Hints & Tips
Now that spring is almost here, you'll finally be able to get back to work in the garden.
Planting and preparing will be high priorities next month, weather permitting.
After all that wet weather, though, your task might be made more difficult by the presence of a few unwanted visitors.
Slugs and snails were recently voted top of the list of pests for the second year running, according to the Royal Horticultural Society. The recent wet, mild weather has provided an ideal environment for them to thrive.
Countermeasures are certainly called for – but thankfully this needn't mean covering your garden in chemicals to deter slugs.
Writing in the Express, Alan Titchmarsch suggests a number of eco-friendly methods for protecting your plants.
Slugs can be deterred using copper tape. Putting it along the timber rims of raised vegetable beds or putting copper rings round emerging crowns of at-risk perennials such as delphiniums can serve as an effective deterrent. Copper tape with toothed edges is even more effective.
Pheromone traps and insect-proof netting can be obtained to protect your plants from bugs.
Environmentally-friendly slug pellets that contain harmless ferric phosphate instead of metaldehyde can be used. Saucers of beer and spray-on yucca extract can also be used to deter slugs.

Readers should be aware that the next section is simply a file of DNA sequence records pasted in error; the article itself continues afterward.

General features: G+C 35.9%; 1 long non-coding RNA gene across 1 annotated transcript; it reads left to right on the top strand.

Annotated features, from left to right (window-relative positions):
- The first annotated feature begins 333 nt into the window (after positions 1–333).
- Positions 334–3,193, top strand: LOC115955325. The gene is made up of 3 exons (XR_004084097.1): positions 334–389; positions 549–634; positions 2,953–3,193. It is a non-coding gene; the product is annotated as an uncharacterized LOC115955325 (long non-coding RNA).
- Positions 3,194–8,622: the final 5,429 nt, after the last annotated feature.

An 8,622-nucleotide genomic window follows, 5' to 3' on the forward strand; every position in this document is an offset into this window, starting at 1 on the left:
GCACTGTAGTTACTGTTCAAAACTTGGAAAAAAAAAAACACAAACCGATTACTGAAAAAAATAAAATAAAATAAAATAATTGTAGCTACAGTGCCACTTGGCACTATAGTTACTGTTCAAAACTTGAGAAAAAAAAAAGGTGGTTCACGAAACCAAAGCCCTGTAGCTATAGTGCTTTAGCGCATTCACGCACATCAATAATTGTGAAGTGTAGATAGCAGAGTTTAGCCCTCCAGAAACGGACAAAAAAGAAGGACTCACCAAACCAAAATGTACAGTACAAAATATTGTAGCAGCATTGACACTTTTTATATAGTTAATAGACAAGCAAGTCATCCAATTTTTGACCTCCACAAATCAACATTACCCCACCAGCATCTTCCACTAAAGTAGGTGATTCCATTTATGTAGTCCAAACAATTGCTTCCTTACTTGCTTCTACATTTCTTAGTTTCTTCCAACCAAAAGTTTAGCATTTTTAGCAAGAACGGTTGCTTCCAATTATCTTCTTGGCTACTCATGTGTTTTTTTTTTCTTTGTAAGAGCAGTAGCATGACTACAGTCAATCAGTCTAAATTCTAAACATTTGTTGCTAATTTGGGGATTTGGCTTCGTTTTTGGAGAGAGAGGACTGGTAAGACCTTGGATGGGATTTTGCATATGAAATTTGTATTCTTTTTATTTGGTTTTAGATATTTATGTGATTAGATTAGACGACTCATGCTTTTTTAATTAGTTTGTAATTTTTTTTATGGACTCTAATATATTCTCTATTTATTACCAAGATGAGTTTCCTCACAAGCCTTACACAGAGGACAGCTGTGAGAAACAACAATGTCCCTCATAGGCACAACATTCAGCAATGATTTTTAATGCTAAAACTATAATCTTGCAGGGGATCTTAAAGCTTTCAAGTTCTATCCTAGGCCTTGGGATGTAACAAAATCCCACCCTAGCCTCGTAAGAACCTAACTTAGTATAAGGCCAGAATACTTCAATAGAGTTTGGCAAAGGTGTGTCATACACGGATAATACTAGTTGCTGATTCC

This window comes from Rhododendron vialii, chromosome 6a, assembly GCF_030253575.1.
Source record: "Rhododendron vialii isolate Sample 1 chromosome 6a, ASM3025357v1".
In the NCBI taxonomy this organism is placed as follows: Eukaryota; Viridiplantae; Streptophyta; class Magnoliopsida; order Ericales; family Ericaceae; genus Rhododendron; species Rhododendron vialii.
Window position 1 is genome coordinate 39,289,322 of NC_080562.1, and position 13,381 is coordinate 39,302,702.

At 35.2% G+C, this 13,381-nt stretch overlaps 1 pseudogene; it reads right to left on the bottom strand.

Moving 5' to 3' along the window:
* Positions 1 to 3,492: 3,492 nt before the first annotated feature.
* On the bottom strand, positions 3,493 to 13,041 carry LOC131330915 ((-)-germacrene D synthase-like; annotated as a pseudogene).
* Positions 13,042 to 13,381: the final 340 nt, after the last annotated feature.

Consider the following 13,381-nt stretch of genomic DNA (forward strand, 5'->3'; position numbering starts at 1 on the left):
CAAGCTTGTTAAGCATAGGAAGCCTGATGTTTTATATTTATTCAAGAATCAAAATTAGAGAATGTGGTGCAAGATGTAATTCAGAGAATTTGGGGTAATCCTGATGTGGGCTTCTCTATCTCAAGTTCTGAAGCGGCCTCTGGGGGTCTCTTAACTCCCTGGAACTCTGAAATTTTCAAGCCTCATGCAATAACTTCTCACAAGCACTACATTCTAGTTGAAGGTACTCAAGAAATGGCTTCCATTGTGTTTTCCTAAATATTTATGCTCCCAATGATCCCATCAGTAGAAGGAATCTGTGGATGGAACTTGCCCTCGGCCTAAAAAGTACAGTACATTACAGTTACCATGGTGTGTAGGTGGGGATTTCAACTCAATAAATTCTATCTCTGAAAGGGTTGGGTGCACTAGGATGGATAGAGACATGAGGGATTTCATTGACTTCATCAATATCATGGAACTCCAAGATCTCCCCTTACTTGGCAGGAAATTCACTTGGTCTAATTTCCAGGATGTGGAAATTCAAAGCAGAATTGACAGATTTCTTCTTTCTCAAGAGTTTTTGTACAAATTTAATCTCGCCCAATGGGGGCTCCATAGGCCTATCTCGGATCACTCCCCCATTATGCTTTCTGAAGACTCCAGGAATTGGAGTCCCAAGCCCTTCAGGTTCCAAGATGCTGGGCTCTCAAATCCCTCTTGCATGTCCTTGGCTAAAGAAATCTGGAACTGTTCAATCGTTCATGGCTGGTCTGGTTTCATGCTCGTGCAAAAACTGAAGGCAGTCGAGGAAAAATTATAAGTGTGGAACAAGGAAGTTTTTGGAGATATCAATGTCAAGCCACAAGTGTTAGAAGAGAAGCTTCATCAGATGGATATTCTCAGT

Natural powders and sprays are available to ensure beneficial insects such as bees are not harmed. Products based on rapeseed oil can be effective, along with fatty acids for use on flowers and fruit and veg.
Pyrethrum powders or sprays (made from chrysanthemum flowers) can be used to treat aphids, caterpillars, ants, weevils and flea beetles.
You could try obtaining varieties of vegetables that have been bred to contain an in-built resistance to pests. Many roses and some tomatoes, potatoes and carrots have been bred to resist pests and diseases.
Predators and parasites can be obtained to tackle some pests, such as slugs, vine weevils, greenflies, chafer grubs or leatherjackets in lawns, and red spider mites, whiteflies or mealybugs in greenhouses.
Finally, nature herself can often be the best pest controller. Hardy annuals and herbs can be bred to encourage a healthy population of wild beneficial insects such as hover flies and ladybirds.